Category Archives: lessons
After she read my “Why Bother?” post, a teacher-friend of mine in the U.S. e-mailed me:
The phrases are good, but try introducing some of the technique called Total Physical Response which is used for ELL students.
Make several sets of the phrases, with each phrase on a separate strip of paper.
Do you have little magnets and a magnetic white board so you can affix them to your whiteboard?
… whether with magnets, pins, tape … somehow you can take YOUR copy of the sentence strips and, talking aloud to model your thinking process, put them in order in front of the class. Then pass the sentence strips out to pairs (or individuals) and have them arrange them correctly and glue them on a piece of paper. (Have them check with you for approval before applying the glue).
Sometimes that act of physical movement wakes the brain up.
My U.S. friend’s suggestion dovetails nicely with one I received from Gemma Wiseman, a teacher and blogger in Australia:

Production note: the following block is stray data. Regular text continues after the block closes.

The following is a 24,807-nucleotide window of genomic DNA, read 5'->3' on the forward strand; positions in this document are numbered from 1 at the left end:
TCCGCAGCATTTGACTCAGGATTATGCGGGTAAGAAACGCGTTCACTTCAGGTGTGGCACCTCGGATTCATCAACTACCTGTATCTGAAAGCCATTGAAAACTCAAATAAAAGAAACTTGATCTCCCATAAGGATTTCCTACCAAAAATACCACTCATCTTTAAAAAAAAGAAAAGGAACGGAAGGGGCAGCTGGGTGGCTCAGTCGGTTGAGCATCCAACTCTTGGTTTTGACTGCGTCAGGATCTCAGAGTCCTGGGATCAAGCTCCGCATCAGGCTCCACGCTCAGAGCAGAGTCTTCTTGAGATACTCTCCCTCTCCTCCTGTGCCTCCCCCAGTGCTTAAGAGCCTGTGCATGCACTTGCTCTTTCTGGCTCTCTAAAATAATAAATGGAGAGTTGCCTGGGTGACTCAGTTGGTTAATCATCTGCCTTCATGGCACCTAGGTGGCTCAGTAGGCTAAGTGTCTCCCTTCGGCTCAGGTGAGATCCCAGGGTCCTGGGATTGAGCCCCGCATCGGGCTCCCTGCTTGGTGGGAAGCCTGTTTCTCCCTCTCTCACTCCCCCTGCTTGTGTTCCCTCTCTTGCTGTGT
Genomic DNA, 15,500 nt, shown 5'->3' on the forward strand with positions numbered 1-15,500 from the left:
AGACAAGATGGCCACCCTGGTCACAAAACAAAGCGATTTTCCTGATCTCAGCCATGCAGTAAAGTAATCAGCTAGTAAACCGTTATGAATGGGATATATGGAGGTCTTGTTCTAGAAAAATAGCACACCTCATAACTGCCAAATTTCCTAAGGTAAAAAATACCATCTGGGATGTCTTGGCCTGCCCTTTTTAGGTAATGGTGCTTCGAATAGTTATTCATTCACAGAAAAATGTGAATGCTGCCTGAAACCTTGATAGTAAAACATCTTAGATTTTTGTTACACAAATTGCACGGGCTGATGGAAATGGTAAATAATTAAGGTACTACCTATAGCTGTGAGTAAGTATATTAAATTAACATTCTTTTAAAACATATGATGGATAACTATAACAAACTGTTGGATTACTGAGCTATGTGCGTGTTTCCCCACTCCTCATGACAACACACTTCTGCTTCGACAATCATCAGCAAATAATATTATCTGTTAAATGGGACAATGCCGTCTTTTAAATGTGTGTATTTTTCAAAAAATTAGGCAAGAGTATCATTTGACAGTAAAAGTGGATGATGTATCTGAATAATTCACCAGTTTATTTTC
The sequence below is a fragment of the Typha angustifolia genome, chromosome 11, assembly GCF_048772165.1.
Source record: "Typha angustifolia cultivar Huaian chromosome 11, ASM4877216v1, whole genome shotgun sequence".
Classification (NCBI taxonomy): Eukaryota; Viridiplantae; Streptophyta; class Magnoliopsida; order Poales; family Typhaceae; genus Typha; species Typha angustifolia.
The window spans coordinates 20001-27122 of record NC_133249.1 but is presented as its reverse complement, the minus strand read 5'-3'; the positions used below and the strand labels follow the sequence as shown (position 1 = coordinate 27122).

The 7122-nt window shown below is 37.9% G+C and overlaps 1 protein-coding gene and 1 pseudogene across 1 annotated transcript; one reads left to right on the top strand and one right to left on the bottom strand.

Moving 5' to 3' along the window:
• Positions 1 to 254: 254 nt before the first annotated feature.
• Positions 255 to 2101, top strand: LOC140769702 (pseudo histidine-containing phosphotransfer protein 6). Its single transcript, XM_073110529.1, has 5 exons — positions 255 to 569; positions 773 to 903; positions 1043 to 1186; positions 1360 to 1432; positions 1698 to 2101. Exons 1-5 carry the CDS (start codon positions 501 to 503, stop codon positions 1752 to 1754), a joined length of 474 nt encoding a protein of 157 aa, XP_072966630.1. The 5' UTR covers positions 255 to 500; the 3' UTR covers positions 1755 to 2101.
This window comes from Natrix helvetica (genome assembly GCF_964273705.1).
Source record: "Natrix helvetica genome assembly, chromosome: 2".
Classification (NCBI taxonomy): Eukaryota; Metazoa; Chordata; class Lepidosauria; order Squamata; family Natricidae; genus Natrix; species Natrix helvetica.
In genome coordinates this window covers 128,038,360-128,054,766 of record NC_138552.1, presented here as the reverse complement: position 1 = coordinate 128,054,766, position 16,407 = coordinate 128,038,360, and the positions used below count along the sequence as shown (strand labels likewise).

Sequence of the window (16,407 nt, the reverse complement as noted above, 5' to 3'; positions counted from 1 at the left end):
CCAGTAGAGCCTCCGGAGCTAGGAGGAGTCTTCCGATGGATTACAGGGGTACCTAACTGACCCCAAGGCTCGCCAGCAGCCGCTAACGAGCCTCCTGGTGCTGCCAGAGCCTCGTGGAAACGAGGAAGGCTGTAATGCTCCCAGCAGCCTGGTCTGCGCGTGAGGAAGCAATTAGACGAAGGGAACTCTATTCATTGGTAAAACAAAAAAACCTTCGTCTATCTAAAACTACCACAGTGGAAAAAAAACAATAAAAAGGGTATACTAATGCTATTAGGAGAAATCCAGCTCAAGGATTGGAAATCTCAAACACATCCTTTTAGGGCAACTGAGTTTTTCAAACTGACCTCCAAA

Perhaps change the writing exercise to an acting/drama exercise! Put your graph on the board! Select role players for each part on the graph! Students will see the action and connect that with the graph! The fun element will make them less tense about learning!
So here’s what I’ve done. On landscape-oriented paper in 72-point type, I’ve printed all the phrases that I want the kids to put in the Story Plot Graph:
Brian can’t fly plane
Brian escapes crashed plane.